Our Mission


The Division of Teaching and Learning Technologies is a group of creative, reflective educators and technologists who foster community around and drive advances in teaching, learning, and research, by developing pedagogical partnerships with faculty and academic units.

Work With Us


DTLT Menu of ServicesWe help faculty develop skills with digital tools including, but not limited to Domain of One’s Own, Canvas, Knightlab tools, UMW Blogs, Google Apps, WordPress, Scholar’s Lab tools, and digital media of all kinds. These tools, when integrated effectively and responsibly, can improve student agency and enhance the learning environment/experience. DTLT is committed to working with faculty to build digital capacity and agency, not only of students, but of faculty as well.

Not sure how to get started? Check out our Digital Road Map!

To start working with DTLT contact us to set up an initial consultation. The focus of the consultation will be to discuss pedagogical goals and the possible tools that could be used to meet those goals.

Critical Edtech

Reflective consideration of educational technology

Digital Pedagogy

Collaborate with us on experimental pedagogies

Online and Hybrid Learning

Sustainable and ethical approaches

Domain of One's Own

Fostering agency in digital spaces

Digital Liberal Arts

The past, present, and future of learning

Digital Media

Rich transmedia experiences

Classroom Visits


We’re happy to visit your class! Consult with us so we can schedule a visit and  tailor it to your class. Here are three examples of class visits we frequently offer:

  • Digital Identity & Domain of One’s Own: An Introduction
  • Media (Video, Audio, Photo) Approaches & Resources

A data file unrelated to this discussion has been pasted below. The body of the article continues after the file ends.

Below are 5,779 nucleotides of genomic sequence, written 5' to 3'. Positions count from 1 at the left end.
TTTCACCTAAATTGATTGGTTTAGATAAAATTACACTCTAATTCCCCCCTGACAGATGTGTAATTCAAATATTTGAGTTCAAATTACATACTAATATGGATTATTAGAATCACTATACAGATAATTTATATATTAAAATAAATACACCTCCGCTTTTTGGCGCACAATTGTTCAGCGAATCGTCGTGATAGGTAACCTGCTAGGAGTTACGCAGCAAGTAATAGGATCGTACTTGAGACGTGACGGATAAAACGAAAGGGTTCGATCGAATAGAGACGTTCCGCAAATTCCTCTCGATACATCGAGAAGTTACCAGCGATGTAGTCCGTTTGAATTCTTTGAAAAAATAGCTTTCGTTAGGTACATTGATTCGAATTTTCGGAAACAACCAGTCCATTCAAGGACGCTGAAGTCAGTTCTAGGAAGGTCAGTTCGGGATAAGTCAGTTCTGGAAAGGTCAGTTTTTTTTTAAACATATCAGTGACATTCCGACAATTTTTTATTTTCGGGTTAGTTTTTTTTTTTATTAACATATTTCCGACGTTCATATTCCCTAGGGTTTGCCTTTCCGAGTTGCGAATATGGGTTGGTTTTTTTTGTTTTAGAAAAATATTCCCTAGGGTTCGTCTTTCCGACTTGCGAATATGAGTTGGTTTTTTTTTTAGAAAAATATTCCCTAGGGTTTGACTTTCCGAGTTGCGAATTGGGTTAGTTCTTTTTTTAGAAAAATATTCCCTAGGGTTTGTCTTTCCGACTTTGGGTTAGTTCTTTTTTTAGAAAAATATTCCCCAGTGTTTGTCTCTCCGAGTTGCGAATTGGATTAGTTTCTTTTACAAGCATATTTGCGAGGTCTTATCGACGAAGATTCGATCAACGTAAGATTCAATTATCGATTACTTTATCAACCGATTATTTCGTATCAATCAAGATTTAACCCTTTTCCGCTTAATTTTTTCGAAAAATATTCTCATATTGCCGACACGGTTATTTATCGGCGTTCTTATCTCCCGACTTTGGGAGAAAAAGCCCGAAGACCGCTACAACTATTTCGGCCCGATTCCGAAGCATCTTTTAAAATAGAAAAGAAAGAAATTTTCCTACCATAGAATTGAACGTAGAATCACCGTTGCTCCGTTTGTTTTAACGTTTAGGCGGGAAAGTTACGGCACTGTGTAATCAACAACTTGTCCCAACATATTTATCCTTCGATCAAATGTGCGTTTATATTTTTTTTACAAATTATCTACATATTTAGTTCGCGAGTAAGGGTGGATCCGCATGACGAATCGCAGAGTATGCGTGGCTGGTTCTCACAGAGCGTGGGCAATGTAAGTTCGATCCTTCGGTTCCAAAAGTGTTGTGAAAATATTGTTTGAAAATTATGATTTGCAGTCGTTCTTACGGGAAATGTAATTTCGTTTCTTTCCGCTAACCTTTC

• Mapping & Timeline Tools

Learn more about what these class visits entail and how to schedule them!

We would also love to come to a department meeting and teach groups of faculty how to facilitate and feel more comfortable with these tools and concepts in your classes.

Full-Length Videos in the Classroom


Are you looking to make full-length videos available to your class? We recommend a few strategies and potential solutions on how you can incorporate full-length videos into your course without violating copyright laws: 1) Physical copy on reserve at the library; 2) Screenings in class or organized outside of class by faculty members only for students enrolled in the course; 3) Films listed as required material on a course syllabus and pointing students to paid sources for those films.

Here are some strategies for finding streaming video materials for students. And these are some additional resources and explanations of Copyright and Fair Use:

Working on something big?

Whether it’s a new course, a grant-funded research project, or perhaps you’re considering seeking a grant for a new digital project, we can help you find the right resources! Set up a consultation with DTLT. We’d love to work with you!